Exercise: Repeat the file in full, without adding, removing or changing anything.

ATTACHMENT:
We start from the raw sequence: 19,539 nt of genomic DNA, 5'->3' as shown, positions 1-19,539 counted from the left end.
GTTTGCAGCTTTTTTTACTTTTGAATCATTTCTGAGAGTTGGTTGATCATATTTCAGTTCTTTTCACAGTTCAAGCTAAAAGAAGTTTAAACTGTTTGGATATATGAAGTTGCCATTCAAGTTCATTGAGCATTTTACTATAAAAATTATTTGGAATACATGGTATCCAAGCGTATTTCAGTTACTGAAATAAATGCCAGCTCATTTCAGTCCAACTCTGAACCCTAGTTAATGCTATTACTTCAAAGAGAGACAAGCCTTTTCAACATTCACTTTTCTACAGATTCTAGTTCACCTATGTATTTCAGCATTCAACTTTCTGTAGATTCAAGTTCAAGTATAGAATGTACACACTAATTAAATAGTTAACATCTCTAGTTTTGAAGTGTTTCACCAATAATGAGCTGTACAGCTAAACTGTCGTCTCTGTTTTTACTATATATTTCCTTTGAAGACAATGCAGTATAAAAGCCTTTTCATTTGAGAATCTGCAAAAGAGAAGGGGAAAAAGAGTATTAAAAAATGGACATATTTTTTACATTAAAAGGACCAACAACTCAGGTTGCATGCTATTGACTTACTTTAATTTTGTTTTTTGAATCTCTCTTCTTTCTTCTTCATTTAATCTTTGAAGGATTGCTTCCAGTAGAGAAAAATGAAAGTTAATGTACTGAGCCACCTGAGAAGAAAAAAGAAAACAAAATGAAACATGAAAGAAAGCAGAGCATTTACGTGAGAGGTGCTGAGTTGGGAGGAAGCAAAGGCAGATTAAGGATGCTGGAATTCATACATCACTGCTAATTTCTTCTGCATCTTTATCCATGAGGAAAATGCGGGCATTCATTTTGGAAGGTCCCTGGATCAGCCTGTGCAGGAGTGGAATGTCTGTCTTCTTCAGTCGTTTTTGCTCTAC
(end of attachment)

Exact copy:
We start from the raw sequence: 19,539 nt of genomic DNA, 5'->3' as shown, positions 1-19,539 counted from the left end.
GTTTGCAGCTTTTTTTACTTTTGAATCATTTCTGAGAGTTGGTTGATCATATTTCAGTTCTTTTCACAGTTCAAGCTAAAAGAAGTTTAAACTGTTTGGATATATGAAGTTGCCATTCAAGTTCATTGAGCATTTTACTATAAAAATTATTTGGAATACATGGTATCCAAGCGTATTTCAGTTACTGAAATAAATGCCAGCTCATTTCAGTCCAACTCTGAACCCTAGTTAATGCTATTACTTCAAAGAGAGACAAGCCTTTTCAACATTCACTTTTCTACAGATTCTAGTTCACCTATGTATTTCAGCATTCAACTTTCTGTAGATTCAAGTTCAAGTATAGAATGTACACACTAATTAAATAGTTAACATCTCTAGTTTTGAAGTGTTTCACCAATAATGAGCTGTACAGCTAAACTGTCGTCTCTGTTTTTACTATATATTTCCTTTGAAGACAATGCAGTATAAAAGCCTTTTCATTTGAGAATCTGCAAAAGAGAAGGGGAAAAAGAGTATTAAAAAATGGACATATTTTTTACATTAAAAGGACCAACAACTCAGGTTGCATGCTATTGACTTACTTTAATTTTGTTTTTTGAATCTCTCTTCTTTCTTCTTCATTTAATCTTTGAAGGATTGCTTCCAGTAGAGAAAAATGAAAGTTAATGTACTGAGCCACCTGAGAAGAAAAAAGAAAACAAAATGAAACATGAAAGAAAGCAGAGCATTTACGTGAGAGGTGCTGAGTTGGGAGGAAGCAAAGGCAGATTAAGGATGCTGGAATTCATACATCACTGCTAATTTCTTCTGCATCTTTATCCATGAGGAAAATGCGGGCATTCATTTTGGAAGGTCCCTGGATCAGCCTGTGCAGGAGTGGAATGTCTGTCTTCTTCAGTCGTTTTTGCTCTAC